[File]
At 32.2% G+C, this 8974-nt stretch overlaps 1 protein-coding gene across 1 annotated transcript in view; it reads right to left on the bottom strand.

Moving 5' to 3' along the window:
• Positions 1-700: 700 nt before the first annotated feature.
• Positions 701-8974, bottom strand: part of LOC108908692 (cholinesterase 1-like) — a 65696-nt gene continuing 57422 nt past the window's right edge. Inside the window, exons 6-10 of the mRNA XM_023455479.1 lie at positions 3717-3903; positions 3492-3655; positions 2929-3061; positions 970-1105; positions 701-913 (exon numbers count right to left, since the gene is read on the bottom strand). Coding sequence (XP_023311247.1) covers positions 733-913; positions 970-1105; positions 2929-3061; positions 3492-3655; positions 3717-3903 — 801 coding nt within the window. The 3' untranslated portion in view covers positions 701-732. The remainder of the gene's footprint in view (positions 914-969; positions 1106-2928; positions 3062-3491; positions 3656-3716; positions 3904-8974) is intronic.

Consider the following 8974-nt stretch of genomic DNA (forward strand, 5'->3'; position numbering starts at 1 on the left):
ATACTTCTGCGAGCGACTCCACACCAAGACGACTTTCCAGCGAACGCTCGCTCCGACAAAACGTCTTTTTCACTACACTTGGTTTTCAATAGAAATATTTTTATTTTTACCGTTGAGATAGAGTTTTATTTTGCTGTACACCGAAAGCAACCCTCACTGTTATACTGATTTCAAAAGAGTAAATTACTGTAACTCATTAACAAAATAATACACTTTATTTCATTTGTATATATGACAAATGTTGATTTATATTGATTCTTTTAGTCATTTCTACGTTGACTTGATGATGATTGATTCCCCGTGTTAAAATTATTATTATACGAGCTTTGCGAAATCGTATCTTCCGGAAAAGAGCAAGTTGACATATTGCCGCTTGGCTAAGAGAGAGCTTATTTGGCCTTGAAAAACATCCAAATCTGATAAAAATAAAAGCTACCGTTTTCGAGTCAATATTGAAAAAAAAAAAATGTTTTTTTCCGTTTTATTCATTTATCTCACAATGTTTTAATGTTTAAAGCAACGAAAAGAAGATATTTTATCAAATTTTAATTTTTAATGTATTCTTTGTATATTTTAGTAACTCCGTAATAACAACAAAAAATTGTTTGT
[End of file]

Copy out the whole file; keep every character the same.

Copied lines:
At 32.2% G+C, this 8974-nt stretch overlaps 1 protein-coding gene across 1 annotated transcript in view; it reads right to left on the bottom strand.

Moving 5' to 3' along the window:
• Positions 1-700: 700 nt before the first annotated feature.
• Positions 701-8974, bottom strand: part of LOC108908692 (cholinesterase 1-like) — a 65696-nt gene continuing 57422 nt past the window's right edge. Inside the window, exons 6-10 of the mRNA XM_023455479.1 lie at positions 3717-3903; positions 3492-3655; positions 2929-3061; positions 970-1105; positions 701-913 (exon numbers count right to left, since the gene is read on the bottom strand). Coding sequence (XP_023311247.1) covers positions 733-913; positions 970-1105; positions 2929-3061; positions 3492-3655; positions 3717-3903 — 801 coding nt within the window. The 3' untranslated portion in view covers positions 701-732. The remainder of the gene's footprint in view (positions 914-969; positions 1106-2928; positions 3062-3491; positions 3656-3716; positions 3904-8974) is intronic.

Consider the following 8974-nt stretch of genomic DNA (forward strand, 5'->3'; position numbering starts at 1 on the left):
ATACTTCTGCGAGCGACTCCACACCAAGACGACTTTCCAGCGAACGCTCGCTCCGACAAAACGTCTTTTTCACTACACTTGGTTTTCAATAGAAATATTTTTATTTTTACCGTTGAGATAGAGTTTTATTTTGCTGTACACCGAAAGCAACCCTCACTGTTATACTGATTTCAAAAGAGTAAATTACTGTAACTCATTAACAAAATAATACACTTTATTTCATTTGTATATATGACAAATGTTGATTTATATTGATTCTTTTAGTCATTTCTACGTTGACTTGATGATGATTGATTCCCCGTGTTAAAATTATTATTATACGAGCTTTGCGAAATCGTATCTTCCGGAAAAGAGCAAGTTGACATATTGCCGCTTGGCTAAGAGAGAGCTTATTTGGCCTTGAAAAACATCCAAATCTGATAAAAATAAAAGCTACCGTTTTCGAGTCAATATTGAAAAAAAAAAAATGTTTTTTTCCGTTTTATTCATTTATCTCACAATGTTTTAATGTTTAAAGCAACGAAAAGAAGATATTTTATCAAATTTTAATTTTTAATGTATTCTTTGTATATTTTAGTAACTCCGTAATAACAACAAAAAATTGTTTGT